FOIL documents indicate that Larry Schwartz, Secretary to Governor Andrew M. Cuomo and one of the governor’s closest advisors, has a conflict of interest due to his stock investments over his role in New York’s decision over whether to allow fracking. Documents also show that Robert Hallman (Deputy Secretary for Energy and Environment) has failed to make specific financial disclosures, raising the question of whether Mr. Hallman, is an impartial decision maker serving as the state’s highest gubernatorial staff member who has oversight over the state Department of Environmental Conservation.
Mr. Schwartz has reported stock investments in several drilling companies with interests in shale gas including a company that he lists as “Mobile Exon” apparently a reference to Exxon Mobil, the nation’s largest natural gas producer with a direct interest in the outcome of New York’s debate over hydraulic fracturing due to its recent $41 billion purchase of XTO, a subsidiary with 43,000 acres of natural gas leases in New York. Documents show that Mr. Schwartz invested in Exxon Mobil for the first time in 2010, just after Exxon purchased XTO and acquired a direct interest in the outcome of New York’s debate over hydraulic fracturing. Recently-obtained documents from the Cuomo administration also show that XTO directly lobbied Mr. Schwartz last year about the state’s shale gas drilling plan when Mr. Schwartz may still have held Exxon stock (2012 financial disclosures do not come out until later this spring).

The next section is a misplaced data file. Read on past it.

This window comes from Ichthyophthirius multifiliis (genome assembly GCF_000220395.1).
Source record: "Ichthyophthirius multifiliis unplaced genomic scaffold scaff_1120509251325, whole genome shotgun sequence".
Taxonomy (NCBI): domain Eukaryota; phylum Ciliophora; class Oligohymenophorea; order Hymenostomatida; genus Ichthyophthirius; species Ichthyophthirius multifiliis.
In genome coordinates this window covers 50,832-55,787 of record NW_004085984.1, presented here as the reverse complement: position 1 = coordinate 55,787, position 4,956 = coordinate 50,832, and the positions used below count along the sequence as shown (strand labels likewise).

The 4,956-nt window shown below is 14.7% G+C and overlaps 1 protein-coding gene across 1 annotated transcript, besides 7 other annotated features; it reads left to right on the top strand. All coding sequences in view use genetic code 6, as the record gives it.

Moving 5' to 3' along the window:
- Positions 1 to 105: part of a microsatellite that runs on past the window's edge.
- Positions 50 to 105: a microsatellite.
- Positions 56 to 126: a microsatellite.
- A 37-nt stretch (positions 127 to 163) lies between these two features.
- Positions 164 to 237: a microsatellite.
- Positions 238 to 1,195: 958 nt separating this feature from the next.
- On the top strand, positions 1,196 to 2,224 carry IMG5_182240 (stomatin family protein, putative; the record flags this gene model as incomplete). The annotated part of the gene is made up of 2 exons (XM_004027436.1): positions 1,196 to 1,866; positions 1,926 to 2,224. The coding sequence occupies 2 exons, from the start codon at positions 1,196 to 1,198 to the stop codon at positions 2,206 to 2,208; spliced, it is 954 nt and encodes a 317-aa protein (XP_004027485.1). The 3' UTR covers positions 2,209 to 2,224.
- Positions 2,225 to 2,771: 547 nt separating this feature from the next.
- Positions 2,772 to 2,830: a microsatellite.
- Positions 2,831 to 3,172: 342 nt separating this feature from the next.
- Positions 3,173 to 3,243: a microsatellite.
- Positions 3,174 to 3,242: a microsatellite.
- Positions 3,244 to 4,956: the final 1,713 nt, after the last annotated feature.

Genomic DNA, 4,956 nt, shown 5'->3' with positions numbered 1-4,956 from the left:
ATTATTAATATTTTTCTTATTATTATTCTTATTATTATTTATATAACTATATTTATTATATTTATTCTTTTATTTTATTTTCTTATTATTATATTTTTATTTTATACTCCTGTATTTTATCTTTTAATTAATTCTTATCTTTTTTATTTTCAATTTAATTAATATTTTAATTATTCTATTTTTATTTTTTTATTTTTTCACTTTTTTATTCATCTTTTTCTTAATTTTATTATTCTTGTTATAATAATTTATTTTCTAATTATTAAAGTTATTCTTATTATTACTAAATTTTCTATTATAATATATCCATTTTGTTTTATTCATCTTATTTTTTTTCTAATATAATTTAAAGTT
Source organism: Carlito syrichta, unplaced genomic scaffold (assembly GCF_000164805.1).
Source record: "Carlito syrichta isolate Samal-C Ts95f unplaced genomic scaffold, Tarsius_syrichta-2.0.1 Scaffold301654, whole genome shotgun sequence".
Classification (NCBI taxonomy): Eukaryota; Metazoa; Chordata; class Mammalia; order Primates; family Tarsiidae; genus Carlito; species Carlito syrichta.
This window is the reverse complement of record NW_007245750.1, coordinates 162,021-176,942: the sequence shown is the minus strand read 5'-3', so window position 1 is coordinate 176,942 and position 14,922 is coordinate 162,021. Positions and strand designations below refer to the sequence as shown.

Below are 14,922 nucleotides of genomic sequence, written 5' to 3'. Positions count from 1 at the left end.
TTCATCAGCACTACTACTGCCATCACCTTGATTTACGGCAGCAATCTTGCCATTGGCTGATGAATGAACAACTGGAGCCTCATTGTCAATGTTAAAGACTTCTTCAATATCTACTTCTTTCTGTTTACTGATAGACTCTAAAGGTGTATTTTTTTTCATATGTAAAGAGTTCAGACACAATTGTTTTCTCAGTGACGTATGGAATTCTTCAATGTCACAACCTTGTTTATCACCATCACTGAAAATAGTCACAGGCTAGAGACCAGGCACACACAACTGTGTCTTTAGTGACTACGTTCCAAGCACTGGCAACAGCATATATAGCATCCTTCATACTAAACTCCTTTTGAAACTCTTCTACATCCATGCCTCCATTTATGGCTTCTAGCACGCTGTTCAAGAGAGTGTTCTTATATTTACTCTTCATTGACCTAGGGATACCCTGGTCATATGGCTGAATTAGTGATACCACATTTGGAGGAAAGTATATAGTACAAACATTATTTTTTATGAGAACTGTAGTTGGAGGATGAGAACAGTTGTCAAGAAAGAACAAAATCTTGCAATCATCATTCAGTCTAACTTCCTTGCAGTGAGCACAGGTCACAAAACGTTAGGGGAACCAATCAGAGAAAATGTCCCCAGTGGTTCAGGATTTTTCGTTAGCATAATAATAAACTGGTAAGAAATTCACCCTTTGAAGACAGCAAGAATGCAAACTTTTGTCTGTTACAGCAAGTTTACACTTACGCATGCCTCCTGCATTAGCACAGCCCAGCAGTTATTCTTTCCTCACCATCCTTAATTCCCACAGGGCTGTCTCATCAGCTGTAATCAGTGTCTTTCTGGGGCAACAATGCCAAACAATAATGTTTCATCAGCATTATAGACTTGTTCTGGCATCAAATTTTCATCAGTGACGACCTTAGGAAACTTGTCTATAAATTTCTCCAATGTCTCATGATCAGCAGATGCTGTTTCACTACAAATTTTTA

Mr. Schwartz has also reported financial interests in a firm he identified as “Williams Co,” apparently a reference to “The Williams Companies Inc.,” an oil and gas pipeline firm that has an interest in the Marcellus Shale formation, particularly given with the Williams Companies recent $750 million “Constitution Pipeline” that would go through the Southern Tier and connect with existing pipelines in Schoharie County.
Concerns about Robert Hallman stem from the fact that he has failed to adequately disclose his investments on his state financial disclosure forms. The vague terms that he has used on these forms to describe his investments such as “various corporate stock” without naming any specific stocks, prevent the public from assessing whether Mr. Hallman might also have a conflict of interest or at least the appearance of a conflict of interest.
The letter calling on District Attorney Soares to investigate, and then documents revealed through FOIL requests, follow: